Santikhiri offers an amazing blend of peacefully cohabiting cultures. Whilst the majority are ethnic Chinese, you will encounter tribe people originating from Southern China and Myanmar, each speaking their native language.

Some hill tribe people wearing colourful traditional clothes are selling their handicraft on the markets and others will set up their makeshift stands by the tea plantations to attract wandering tourists.

 

 

Morning Market

The morning market starts at 5.30 am and ends at 9 am. It’s a good opportunity to see hilltribe people coming down for their fresh food supply. There is also a local market clustered by the main road leading to the way down on the mountain single road down.

 

Day Market in Doi Mae Salong. I don’t know about you but these shabby umbrella stands are so charming to me. This trully oriental look really makes you think you’re suddenly in China.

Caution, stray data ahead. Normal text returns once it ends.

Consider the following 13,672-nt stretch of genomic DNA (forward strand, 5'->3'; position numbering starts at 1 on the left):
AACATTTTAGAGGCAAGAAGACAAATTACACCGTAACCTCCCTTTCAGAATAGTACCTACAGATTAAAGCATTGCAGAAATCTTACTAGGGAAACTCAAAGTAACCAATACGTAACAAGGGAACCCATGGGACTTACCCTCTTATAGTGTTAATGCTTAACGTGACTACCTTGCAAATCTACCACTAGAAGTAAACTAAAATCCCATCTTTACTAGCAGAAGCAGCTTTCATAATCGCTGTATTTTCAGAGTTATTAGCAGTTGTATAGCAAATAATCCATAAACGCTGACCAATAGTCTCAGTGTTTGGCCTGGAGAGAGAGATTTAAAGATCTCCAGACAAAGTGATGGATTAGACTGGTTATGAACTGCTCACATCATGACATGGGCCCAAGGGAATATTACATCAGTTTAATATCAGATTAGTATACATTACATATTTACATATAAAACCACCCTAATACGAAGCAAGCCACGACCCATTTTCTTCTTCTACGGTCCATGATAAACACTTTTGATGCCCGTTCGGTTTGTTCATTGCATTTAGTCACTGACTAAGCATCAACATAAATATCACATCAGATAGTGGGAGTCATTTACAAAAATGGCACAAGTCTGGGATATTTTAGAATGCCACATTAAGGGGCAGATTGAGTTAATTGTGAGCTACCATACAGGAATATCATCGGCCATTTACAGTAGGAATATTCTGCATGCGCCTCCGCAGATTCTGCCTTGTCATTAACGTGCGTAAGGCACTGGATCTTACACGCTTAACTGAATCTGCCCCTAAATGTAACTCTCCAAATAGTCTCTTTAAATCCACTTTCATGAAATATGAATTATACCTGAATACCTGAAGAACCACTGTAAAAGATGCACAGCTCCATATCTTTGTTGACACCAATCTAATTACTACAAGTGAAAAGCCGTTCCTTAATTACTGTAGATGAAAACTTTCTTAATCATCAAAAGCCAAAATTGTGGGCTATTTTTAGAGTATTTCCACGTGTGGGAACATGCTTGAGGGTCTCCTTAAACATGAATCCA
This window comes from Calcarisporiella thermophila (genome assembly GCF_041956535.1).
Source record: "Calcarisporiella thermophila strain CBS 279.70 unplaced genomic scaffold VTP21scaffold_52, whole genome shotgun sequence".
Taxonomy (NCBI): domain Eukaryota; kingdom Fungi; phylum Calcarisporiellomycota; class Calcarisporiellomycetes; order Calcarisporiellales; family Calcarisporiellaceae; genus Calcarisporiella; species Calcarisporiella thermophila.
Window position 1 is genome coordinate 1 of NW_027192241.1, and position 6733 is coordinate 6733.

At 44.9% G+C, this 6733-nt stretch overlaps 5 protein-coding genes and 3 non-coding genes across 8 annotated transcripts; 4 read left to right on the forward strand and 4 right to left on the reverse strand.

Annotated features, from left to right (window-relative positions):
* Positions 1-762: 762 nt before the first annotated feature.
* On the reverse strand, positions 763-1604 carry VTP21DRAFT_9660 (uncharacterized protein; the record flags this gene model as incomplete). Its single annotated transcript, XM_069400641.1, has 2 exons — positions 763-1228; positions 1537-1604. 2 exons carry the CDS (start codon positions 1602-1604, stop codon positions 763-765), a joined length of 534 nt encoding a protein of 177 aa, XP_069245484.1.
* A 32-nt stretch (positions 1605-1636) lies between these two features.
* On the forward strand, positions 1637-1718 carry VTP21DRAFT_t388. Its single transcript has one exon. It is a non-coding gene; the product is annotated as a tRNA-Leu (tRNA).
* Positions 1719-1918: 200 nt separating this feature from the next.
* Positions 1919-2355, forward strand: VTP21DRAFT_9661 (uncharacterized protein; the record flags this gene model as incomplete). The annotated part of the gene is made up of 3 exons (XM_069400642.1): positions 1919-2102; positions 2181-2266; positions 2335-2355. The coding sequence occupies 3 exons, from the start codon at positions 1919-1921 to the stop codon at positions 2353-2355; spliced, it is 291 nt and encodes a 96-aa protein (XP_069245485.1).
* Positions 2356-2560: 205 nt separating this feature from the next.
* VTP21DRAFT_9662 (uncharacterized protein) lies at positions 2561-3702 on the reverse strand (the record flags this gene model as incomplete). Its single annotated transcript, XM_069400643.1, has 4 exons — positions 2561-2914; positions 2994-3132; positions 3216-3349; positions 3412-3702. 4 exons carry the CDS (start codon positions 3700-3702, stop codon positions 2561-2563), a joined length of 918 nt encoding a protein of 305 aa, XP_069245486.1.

Rest your mind

By all means, this place is motionless, quiet village offers total detachment from modern society’s worries. Take a slow-paced, romantic stroll along the streets, smell the fresh, crispy air from the highlands, watch youngsters engaging in the chit chat, embrace the beautiful, oriental scenery and local customs of Chinese ex-soldiers descendants.

 

 

Where to stay in Doi Mae Salong Village

Doi Mae Salong is an absolute jewel in Thailand and if you can, spend a night or two in there. There aren’t many so serene places in Thailand like this one. Being so cultural, it is one of those locations where time is taking a slow motion and people’s lives are unaffected by modern lifestyle.